'Blood Meridian' deserves a director who understands the Western genre
With James Franco’s recent test footage for his not-to-be Blood Meridian film adaptation now online, it’s time to think about what we want from a movie version of the landmark novel. Franco shot that test footage a few years ago and showed it to Scott Rudin, who owns the rights to the novel, but Rudin seems to have turned him down—and should continue to do so.
So Franco, instead, directed another movie adaptation of a Cormac McCarthy novel: Child of God. The movie comes out this week, and Franco wrote a piece for The Daily Beast explaining why he loves McCarthy’s work and why he wanted to bring it to the screen. It’s a heartfelt essay that shows a sincere appreciation for McCarthy’s vision, and an understanding of his signature poetic ugliness.
However, having an understanding of the literary merits of McCarthy’s work doesn’t mean Franco has the ability to make good movies from his books. Directing an adaptation of a literary masterpiece takes some skill, and Franco has shown—twice—with William Faulkner’s As I Lay Dying and McCarthy’s Child of God—that he’s no good at it. The two movies premiered at Cannes and Venice respectively, and were widely dismissed by critics at both. His adaptation of Faulkner’s The Sound and the Fury is going to premiere at this year’s Venice Film Festival, and advance buzz is mute. Adapting another inherently un-cinematic novel isn’t a wise choice as the next step, especially a property as massive in scale as Blood Meridian.
In his Daily Beast essay, Franco mentions Harold Bloom as the man who introduced him to McCarthy. Bloom is one of the author’s champions, calling Blood Meridian, published in 1985, “the ultimate Western.” In an interview with the AV Club, he said, “It was the greatest single book since Faulkner’s As I Lay Dying. … It culminates all the aesthetic potential that Western fiction can have. I don’t think that anyone can hope to improve on it, that it essentially closes out the tradition.” According to Bloom, Blood Meridian says everything the Western—as a genre about the conquest of the wilderness, the conflict with Native Americans, and the violence of mankind in a lawless territory—has to say.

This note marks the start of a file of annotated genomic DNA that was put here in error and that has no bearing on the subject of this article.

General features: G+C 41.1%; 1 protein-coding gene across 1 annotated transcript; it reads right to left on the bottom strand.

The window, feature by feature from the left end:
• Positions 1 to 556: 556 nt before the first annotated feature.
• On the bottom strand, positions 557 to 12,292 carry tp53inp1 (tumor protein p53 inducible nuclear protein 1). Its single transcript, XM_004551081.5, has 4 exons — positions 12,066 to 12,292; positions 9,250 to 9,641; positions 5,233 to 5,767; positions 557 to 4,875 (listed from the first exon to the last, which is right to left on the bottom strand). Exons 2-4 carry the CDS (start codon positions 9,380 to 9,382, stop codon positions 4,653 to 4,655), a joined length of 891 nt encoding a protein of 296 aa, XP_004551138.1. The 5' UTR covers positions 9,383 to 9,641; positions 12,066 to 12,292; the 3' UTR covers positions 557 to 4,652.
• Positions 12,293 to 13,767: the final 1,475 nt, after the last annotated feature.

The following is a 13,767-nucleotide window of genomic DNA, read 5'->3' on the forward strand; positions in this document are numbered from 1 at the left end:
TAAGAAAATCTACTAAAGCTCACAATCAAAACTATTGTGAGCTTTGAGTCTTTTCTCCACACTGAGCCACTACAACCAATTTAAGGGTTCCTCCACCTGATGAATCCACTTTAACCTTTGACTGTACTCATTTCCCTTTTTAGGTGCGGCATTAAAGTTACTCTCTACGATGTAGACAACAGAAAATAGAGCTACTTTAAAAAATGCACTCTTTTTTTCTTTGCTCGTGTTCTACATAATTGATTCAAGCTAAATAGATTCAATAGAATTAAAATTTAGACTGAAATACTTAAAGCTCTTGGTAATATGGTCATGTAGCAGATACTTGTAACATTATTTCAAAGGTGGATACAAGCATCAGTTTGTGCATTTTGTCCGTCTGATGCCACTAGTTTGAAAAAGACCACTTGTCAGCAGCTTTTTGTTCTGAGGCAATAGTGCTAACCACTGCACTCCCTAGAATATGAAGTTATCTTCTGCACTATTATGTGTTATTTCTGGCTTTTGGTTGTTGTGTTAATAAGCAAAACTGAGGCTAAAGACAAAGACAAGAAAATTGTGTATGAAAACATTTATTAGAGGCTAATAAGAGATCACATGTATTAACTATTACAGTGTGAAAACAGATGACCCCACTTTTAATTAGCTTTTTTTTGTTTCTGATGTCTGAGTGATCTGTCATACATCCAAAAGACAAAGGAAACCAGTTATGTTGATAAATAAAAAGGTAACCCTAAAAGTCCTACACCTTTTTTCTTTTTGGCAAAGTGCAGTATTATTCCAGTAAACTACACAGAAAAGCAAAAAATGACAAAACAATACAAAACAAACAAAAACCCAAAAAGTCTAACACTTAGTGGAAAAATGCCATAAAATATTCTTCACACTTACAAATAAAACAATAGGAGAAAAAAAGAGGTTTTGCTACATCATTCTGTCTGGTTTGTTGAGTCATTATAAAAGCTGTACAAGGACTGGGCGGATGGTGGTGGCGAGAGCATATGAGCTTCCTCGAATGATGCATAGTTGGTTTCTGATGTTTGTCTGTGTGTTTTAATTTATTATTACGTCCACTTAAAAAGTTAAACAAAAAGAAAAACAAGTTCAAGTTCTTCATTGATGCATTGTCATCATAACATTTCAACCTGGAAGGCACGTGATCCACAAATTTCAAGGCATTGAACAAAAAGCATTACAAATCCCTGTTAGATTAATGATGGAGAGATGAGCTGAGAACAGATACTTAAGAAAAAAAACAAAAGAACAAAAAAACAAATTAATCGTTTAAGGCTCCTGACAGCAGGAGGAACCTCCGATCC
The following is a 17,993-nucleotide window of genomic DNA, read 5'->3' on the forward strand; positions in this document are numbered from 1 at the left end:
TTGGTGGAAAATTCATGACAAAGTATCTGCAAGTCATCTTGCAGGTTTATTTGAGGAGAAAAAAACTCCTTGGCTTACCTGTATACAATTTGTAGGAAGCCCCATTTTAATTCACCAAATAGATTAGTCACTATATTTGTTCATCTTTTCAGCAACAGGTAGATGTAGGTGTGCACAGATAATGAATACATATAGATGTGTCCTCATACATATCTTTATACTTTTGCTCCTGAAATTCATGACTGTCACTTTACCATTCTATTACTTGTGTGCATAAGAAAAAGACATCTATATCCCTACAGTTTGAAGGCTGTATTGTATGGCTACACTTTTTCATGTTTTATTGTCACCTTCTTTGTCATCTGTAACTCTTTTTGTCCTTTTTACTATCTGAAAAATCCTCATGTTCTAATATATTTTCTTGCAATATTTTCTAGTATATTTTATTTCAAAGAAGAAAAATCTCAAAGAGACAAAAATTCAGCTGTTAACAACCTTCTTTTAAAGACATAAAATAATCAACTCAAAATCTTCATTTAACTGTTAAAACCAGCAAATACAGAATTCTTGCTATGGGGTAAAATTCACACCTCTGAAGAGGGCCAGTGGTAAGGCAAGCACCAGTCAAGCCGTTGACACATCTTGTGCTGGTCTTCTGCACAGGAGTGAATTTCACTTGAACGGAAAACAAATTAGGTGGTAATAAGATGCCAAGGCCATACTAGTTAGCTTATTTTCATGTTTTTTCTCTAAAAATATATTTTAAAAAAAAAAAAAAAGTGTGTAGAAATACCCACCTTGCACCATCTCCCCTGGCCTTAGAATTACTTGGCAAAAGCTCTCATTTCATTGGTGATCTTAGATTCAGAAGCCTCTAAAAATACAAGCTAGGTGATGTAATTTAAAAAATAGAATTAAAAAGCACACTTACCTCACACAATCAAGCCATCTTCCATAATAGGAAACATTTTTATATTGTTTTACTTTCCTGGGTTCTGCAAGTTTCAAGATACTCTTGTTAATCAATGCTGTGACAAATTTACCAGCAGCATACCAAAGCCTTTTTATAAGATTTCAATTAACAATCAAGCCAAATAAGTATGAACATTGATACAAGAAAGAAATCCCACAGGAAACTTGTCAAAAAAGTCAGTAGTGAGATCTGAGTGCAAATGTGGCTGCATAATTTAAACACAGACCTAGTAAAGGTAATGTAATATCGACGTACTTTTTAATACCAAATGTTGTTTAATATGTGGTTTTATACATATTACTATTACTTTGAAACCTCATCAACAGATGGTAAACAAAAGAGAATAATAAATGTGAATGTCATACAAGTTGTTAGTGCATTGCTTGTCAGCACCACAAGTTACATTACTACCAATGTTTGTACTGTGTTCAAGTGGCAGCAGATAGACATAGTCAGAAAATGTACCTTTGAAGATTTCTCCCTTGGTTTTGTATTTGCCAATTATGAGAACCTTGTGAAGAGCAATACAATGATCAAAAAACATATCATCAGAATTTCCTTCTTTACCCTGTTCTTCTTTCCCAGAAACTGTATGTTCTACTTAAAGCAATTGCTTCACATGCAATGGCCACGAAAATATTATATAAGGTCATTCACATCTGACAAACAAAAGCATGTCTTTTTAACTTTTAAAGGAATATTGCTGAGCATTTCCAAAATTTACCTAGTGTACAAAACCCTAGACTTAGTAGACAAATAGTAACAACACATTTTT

You may disagree, but there’s no question: The novel is a massive landmark in the history of the genre in literature, changing the way we talk about the Western as a whole. Every Western literary novel post-Blood Meridian needs to somehow address its status in postmodern terms and justify why the genre is still relevant, casting some new interpretation on the traditional Western novel themes.
In the history of cinema, something similar happened to the Western genre, with Unforgiven in 1992. The first major wave of Western films started with DW Griffith, and then extended through the age of John Ford and John Wayne, largely addressing chivalry and the relationship between Americans and Native Americans. The second phase of the Western genre started with Spaghetti Westerns, where Clint Eastwood is the central figure.
Then in 1992, Eastwood directed Unforgiven, which is the cinema version of “the ultimate Western.” Eastwood also stars in the movie, as a retired bandit who once again takes up his gun to take out a couple of violent cowboys. The movie portrays the basic building blocks of the genre to be simplistic, unfit to represent real life. It addresses the Western as a genre itself, as something with faded relevance in American society. It’d also the last Western Eastwood ever made.
So now we’re in the third phase of Westerns in cinema, the “neo-Western” phase, as critics have called it. These movies address the subjects of the Western (frontier expansion, Manifest Destiny) in a different context. Consider three recent examples of neo-Westerns: Rango (2011), Meek’s Cutoff (2010), and The Three Burials of Melquiades Estrada (2005). Gore Verbinski’s Rango takes on the Western on a meta-note. It has a character named “The Spirit of the West,” who looks an awful lot like Clint Eastwood himself, giving advice to the title character. Kelly Reichardt’s Meek’s Cutoff addresses Bush-era Western expansionism metaphorically in an Old West setting. Melquiades Estrada, by Tommy Lee Jones, considers the traditional Western conflict of the “civilized” white man and the “uncivilized” Native American and connects it to America’s contemporary border problem.
A movie adaptation of Blood Meridian, to be good, must somehow meld the ideas that both literature and cinema are in a new phase of the Western genre. I’m sure Franco has been thinking about that, but I’m not confident he can represent it cinematically.
Tommy Lee Jones, who directed Melquiades Estrada, might actually be the perfect director. He’s best known as an actor, but he’s also excellent behind the camera. He has actually adapted McCarthy before, with The Sunset Limited in 2011. His newest movie, another neo-Western, The Homesman, premiered at Cannes this year and was well-reviewed. Jones is thinking about the neo-Western genre more than anyone else, and if anyone can put a good adaptation of Blood Meridian onscreen, it’s him. Maybe he can give James Franco a cameo.